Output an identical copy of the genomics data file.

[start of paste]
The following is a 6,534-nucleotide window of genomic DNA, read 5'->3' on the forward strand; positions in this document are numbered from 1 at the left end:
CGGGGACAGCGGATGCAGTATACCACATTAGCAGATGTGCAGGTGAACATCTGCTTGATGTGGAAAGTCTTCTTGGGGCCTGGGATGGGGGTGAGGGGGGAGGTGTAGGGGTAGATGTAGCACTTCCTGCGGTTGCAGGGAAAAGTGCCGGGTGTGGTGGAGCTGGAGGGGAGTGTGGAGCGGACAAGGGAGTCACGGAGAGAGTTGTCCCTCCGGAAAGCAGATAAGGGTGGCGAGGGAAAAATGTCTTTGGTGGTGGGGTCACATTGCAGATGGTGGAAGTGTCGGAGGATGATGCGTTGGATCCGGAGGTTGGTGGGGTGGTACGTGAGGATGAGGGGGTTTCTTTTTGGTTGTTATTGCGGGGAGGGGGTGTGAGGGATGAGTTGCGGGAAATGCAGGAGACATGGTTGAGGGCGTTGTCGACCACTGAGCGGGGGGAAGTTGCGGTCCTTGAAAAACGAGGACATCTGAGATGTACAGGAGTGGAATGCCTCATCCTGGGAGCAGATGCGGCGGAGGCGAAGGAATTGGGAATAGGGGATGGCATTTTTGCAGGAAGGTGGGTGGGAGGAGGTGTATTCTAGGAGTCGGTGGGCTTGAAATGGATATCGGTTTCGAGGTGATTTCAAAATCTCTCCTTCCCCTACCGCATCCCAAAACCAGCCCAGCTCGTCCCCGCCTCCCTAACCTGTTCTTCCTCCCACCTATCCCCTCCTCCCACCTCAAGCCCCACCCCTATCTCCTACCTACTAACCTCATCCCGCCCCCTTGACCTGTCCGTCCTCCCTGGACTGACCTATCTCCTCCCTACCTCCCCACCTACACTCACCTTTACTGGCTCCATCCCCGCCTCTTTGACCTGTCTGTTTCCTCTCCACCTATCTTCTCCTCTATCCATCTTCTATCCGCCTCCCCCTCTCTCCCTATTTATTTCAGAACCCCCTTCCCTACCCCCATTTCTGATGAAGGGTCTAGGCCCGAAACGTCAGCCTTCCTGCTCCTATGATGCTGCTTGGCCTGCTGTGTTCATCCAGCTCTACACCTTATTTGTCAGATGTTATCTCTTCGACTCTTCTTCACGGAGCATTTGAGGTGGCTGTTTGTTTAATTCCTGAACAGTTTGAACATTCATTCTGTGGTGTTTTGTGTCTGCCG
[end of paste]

The following is a 6,534-nucleotide window of genomic DNA, read 5'->3' on the forward strand; positions in this document are numbered from 1 at the left end:
CGGGGACAGCGGATGCAGTATACCACATTAGCAGATGTGCAGGTGAACATCTGCTTGATGTGGAAAGTCTTCTTGGGGCCTGGGATGGGGGTGAGGGGGGAGGTGTAGGGGTAGATGTAGCACTTCCTGCGGTTGCAGGGAAAAGTGCCGGGTGTGGTGGAGCTGGAGGGGAGTGTGGAGCGGACAAGGGAGTCACGGAGAGAGTTGTCCCTCCGGAAAGCAGATAAGGGTGGCGAGGGAAAAATGTCTTTGGTGGTGGGGTCACATTGCAGATGGTGGAAGTGTCGGAGGATGATGCGTTGGATCCGGAGGTTGGTGGGGTGGTACGTGAGGATGAGGGGGTTTCTTTTTGGTTGTTATTGCGGGGAGGGGGTGTGAGGGATGAGTTGCGGGAAATGCAGGAGACATGGTTGAGGGCGTTGTCGACCACTGAGCGGGGGGAAGTTGCGGTCCTTGAAAAACGAGGACATCTGAGATGTACAGGAGTGGAATGCCTCATCCTGGGAGCAGATGCGGCGGAGGCGAAGGAATTGGGAATAGGGGATGGCATTTTTGCAGGAAGGTGGGTGGGAGGAGGTGTATTCTAGGAGTCGGTGGGCTTGAAATGGATATCGGTTTCGAGGTGATTTCAAAATCTCTCCTTCCCCTACCGCATCCCAAAACCAGCCCAGCTCGTCCCCGCCTCCCTAACCTGTTCTTCCTCCCACCTATCCCCTCCTCCCACCTCAAGCCCCACCCCTATCTCCTACCTACTAACCTCATCCCGCCCCCTTGACCTGTCCGTCCTCCCTGGACTGACCTATCTCCTCCCTACCTCCCCACCTACACTCACCTTTACTGGCTCCATCCCCGCCTCTTTGACCTGTCTGTTTCCTCTCCACCTATCTTCTCCTCTATCCATCTTCTATCCGCCTCCCCCTCTCTCCCTATTTATTTCAGAACCCCCTTCCCTACCCCCATTTCTGATGAAGGGTCTAGGCCCGAAACGTCAGCCTTCCTGCTCCTATGATGCTGCTTGGCCTGCTGTGTTCATCCAGCTCTACACCTTATTTGTCAGATGTTATCTCTTCGACTCTTCTTCACGGAGCATTTGAGGTGGCTGTTTGTTTAATTCCTGAACAGTTTGAACATTCATTCTGTGGTGTTTTGTGTCTGCCG